The Member States of the Organization of American States (hereinafter “the States”),

RECOGNIZING that the rights of indigenous peoples constitute a fundamental and historically significance issue for the present and future of the Americas;

RECOGNIZING, moreover, the importance for humankind of preserving the indigenous cultures of the Americas;

1. Indigenous Peoples and National Strengthening

Recognizing that indigenous peoples are foundational societies that form an integral part of the Americas and that their values and cultures are inextricably linked to the identity both of the countries they live in and of the region as a whole.

Aware that the indigenous peoples of the Americas play a special role in strengthening the institutions of the State and in achieving national unity based on democratic principles.

Recalling that some of the democratic institutions and concepts embodied in the constitutions of the American States have their origins in institutions of the indigenous peoples, and that many of their present participatory systems for decision-making and for authority contribute to the improvement of the democracies in the Americas.

Mindful of the cultural wealth and diversity of the indigenous peoples of the Americas, the variety of national situations, and the varying degrees of indigenous presence in the States.

Recalling the need to develop and strengthen national legal frameworks and policies to respect the cultural diversity of our societies.

2. The Eradication of Poverty

Recognizing that eradicating poverty is a common and shared responsibility of the States, and concerned about the severe impoverishment and vulnerability of the indigenous peoples in various regions of the Hemisphere.

Reiterating that the Charter of the Organization of American States establishes as one of its essential purposes eradicating extreme poverty, indicating that constitutes an obstacle to the full democratic development of the peoples of the Hemisphere.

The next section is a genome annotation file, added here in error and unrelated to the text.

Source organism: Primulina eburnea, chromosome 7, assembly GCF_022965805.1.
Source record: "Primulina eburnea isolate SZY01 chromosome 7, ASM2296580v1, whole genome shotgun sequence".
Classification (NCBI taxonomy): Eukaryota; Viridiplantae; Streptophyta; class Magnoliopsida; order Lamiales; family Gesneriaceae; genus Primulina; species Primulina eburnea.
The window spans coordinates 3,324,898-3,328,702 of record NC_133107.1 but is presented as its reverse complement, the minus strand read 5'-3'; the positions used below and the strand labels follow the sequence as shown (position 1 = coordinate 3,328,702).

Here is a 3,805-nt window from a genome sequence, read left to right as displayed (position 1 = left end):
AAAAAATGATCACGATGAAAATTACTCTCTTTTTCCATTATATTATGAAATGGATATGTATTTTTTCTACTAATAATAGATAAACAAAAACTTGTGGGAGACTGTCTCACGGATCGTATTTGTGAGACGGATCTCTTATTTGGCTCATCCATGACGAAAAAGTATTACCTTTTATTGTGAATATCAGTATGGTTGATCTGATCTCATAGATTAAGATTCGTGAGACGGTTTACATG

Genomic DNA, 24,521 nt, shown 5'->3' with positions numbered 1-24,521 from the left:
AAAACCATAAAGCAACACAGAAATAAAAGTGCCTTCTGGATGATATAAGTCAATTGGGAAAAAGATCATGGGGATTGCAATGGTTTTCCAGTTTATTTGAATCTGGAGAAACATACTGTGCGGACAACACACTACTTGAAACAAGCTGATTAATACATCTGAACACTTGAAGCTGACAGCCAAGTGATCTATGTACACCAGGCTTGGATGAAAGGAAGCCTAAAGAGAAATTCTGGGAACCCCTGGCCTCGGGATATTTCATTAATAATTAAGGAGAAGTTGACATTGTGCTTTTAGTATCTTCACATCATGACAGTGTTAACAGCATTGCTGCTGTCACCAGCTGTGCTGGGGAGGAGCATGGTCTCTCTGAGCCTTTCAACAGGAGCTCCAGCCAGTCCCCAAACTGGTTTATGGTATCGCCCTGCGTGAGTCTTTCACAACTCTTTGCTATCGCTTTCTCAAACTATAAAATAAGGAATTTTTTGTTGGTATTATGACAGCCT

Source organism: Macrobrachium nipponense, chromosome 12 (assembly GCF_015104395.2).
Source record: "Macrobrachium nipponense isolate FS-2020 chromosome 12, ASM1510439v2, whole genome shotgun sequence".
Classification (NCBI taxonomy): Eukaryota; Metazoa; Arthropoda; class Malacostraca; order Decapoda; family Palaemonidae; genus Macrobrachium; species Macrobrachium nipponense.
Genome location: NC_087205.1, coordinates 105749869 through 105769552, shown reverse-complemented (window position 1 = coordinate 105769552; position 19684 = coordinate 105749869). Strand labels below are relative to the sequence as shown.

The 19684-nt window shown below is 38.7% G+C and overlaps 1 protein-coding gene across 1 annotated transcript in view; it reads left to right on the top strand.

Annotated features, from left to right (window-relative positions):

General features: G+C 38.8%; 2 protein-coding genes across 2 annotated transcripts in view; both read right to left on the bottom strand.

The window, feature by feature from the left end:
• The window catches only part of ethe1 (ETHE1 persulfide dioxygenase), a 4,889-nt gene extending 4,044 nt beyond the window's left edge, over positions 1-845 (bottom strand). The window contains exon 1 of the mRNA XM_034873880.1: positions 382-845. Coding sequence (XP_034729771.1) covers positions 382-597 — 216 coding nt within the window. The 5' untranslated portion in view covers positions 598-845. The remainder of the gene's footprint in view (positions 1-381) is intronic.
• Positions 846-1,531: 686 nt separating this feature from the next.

Mindful of the importance the Inter-American Democratic Charter accords to the relationship among democracy, integral development, and fighting poverty.

Recalling the commitments assumed by the Heads of State and Government at the Third Summit of the Americas with respect to the indigenous peoples regarding the need to adopt special measures so that said peoples can attain their full potential, and the importance of their inclusion to strengthen our democracies and economies.

Reaffirming the right of indigenous peoples to develop in accordance with their own traditions, needs, and interests.

3. Indigenous Culture and Ecology

Recognizing the respect the indigenous peoples of the Americas have for the environment and ecology.

Recognizing, moreover, the value of the cultures, knowledge, and practices of the indigenous peoples for maintaining sustainable development and for living in harmony with nature.

4. Lands, Territories, and Resources

Recognizing the special relationship that the indigenous peoples maintain with their lands, territories, and resources.

Recognizing, that for the indigenous peoples their traditional collective forms of ownership and use of lands, territories, resources, waters, and coastal zones are a necessary conditions for their survival, social organization, development, spirituality, and individual and collective well-being.

5. Harmonious Relations, Respect, and Non-Discrimination

Considering the importance of eliminating the various forms of de facto and de jure discrimination that still affect indigenous peoples.

Mindful of the responsibility of the States to combat racial and ethnic discrimination, xenophobia, and other related forms of intolerance.

6. Human Rights Instruments and Other Legal Advances

Reiterating the universality, indivisibility, and interdependence of the human rights and fundamental freedoms recognized by the international community.

Noting the progress made at international level in recognizing the rights of indigenous peoples, and, in particular, the Convention concerning Indigenous and Tribal Peoples in Independent Countries (Convention No. 169) of the International Labor Organization.

Recalling the importance that the Inter-American Democratic Charter assigns to the promotion and protection of the human rights of indigenous peoples, and to respect for ethnic and cultural diversity in the Americas.

Considering the national constitutional, legislative, and jurisprudential progress made in the Americas to guarantee, promote, and protect the rights and institutions of indigenous peoples, as well as the political will of the States to continue moving forward in recognizing the rights of indigenous peoples in the Americas.

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Index of Draft American Declaration | History | Proposed American Declaration | Working Document Comparing Proposed Declaration | Dialogue 2001 | Journey to the Summit | Third Summit of the Americas 2001 | Dialogue 2002 | Dialogue 2003 | Negotiations with Indigenous Representatives 2003 | Second Meeting of Negotiations 2004 | Third Meeting of Negotiations 2004 | Consolidated Text of Draft Declaration | Interactive Version of Consolidated Text

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